Martha & Greg Singleton

Martha & Greg Singleton


Strength to Overcome


Yesterday afternoon, I watched Joe Kovacs of Bethlehem, Pennsylvania, heave a sixteen-pound shot put almost seventy-two feet. With that throw, he won the gold medal at this year’s Track & Field World Championships in Beijing. As incredible as that feat was, it really doesn’t even come close to the challenges that Joe has overcome to get there.

We met Joe’s mom, Joanna, when she contacted us about getting copies of our book, Let It Shine: Partnering with God to Raise World-Changers, for her mission trip to Uganda. She presented the books to Bishop Sabino of the Arua Diocese, who then distributed them to his staff and to the workers at the orphanages in the area. Uganda has been the site of a genocidal massacre that left thousands of orphaned children. The United Nations Under Secretary General for Children in Armed Conflicts said, “Uganda is the worst place on earth to be a child today.” Bishop Sabino is trying to change that.

We learned from mutual friends that Joanna was always a very joyful person who had a profound effect on everyone around her. That’s exactly the type of person who inspires us, someone we enjoy being around. What we didn’t know about Joanna was that her infectious joy filled her heart in spite of some difficult circumstances that she faced.

Joanna married Joseph Kovacs, Sr. in 1985. Four years later, Joe, Jr. was born, and they were a very close, happy family. Then, in 1996, Joe Sr. was diagnosed with advanced colon cancer. He was given six months to live, and the Kovacs spent their entire savings to move to Germany for an alternative treatment. Joseph died July 14, 1997.

Joanna’s grief was overwhelming, and, she also had to answer a lot of questions for a seven-year-old boy who suddenly had no dad. She chose to deal with her own sorrow in order to focus on giving her son as full a life as possible. That meant that in addition to her work as a high school teacher, Joanna had to make sure that little Joe not only took care of his schoolwork, but also got to participate in all the sports that he loved so well. That wasn’t as much of a stretch for her as it would be for most moms. Joanna had been a great athlete in high school, throwing the discus and shot put. She also made sure that Joe was surrounded by as many male role models as possible, including relatives and coaches.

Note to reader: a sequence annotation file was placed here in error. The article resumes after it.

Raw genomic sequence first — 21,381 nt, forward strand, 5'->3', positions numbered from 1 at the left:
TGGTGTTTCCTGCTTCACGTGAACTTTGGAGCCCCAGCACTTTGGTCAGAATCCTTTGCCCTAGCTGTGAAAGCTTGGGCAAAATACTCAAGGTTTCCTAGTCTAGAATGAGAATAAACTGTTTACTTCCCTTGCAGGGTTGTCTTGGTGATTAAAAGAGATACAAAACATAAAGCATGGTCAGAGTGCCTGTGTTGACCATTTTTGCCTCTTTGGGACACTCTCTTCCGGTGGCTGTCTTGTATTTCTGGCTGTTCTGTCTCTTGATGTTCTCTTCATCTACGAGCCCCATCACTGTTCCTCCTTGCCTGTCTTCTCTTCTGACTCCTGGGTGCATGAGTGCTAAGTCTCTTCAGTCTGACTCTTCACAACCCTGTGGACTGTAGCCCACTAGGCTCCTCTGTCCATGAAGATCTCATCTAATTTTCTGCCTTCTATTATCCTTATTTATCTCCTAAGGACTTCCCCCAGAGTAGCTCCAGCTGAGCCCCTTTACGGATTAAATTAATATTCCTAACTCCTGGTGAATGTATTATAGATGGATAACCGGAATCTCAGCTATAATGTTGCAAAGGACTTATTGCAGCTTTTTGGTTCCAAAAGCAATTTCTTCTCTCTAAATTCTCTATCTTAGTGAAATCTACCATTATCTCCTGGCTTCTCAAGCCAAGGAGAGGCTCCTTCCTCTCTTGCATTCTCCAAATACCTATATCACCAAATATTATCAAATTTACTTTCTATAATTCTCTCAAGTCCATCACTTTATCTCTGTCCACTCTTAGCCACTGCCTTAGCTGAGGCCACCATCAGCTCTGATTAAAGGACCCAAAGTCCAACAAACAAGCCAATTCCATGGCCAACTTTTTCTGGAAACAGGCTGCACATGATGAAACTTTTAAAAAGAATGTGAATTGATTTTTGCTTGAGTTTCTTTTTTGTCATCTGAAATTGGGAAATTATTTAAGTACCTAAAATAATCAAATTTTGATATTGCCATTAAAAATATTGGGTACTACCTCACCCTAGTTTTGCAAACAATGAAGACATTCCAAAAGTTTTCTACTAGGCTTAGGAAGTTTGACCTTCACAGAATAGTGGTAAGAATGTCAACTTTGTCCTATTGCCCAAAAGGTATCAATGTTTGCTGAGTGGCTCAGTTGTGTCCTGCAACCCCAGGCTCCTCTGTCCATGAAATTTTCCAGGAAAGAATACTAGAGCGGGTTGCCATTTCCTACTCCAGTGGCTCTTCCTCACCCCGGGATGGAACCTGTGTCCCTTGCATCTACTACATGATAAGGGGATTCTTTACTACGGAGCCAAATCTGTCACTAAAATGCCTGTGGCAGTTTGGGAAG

Joe responded by becoming a model student, and starring on the football field and in track. His passion was for the shot put. The small private high school he was attending didn’t have a coach for shot put and discus, and didn’t even have anywhere on the campus for him to practice. So, Joanna found the best coach available – herself. She took on the responsibility of refining Joe’s skills, while every day finding a place for him to toss an iron ball and an aerodynamic disc. Often, Joanna painted a circle in an empty parking lot to give Joe a place to throw. Just like he was in his work at school, Joe was an eager learner, and soon it became apparent that this guy was something special in the shot put circle. Joe told NBC Sports, “She [Joanna] had the mentality that if you’re going to do this, you’re going to do this right. You’re not going to just have a good time. You’re going to look to win.”

And win he did. After a successful collegiate career at Penn State, he became a standout in professional track and field. He is now among the favorites to win in the 2016 Olympics in Rio de Janeiro.

Parenting is never easy, but when you’re faced with the circumstances that Joanna Kovacs was, it can look insurmountable. You might be at the end of your rope right now, and you can’t see any way that you’ll be able to take care of all the demands of being a mom or a dad. Don’t give up. In the middle of all the turmoil, God sees your faithfulness. He promises us that He hears us and will give us strength to persevere.

"And he said unto me, 'My grace is sufficient for thee: for my strength is made perfect in weakness.' Most gladly therefore will I rather glory in my infirmities, that the power of Christ may rest upon me. Therefore I take pleasure in infirmities, in reproaches, in necessities, in persecutions, in distresses for Christ's sake: for when I am weak, then am I strong."  

II Corinthians 12:9-10 (The Message)

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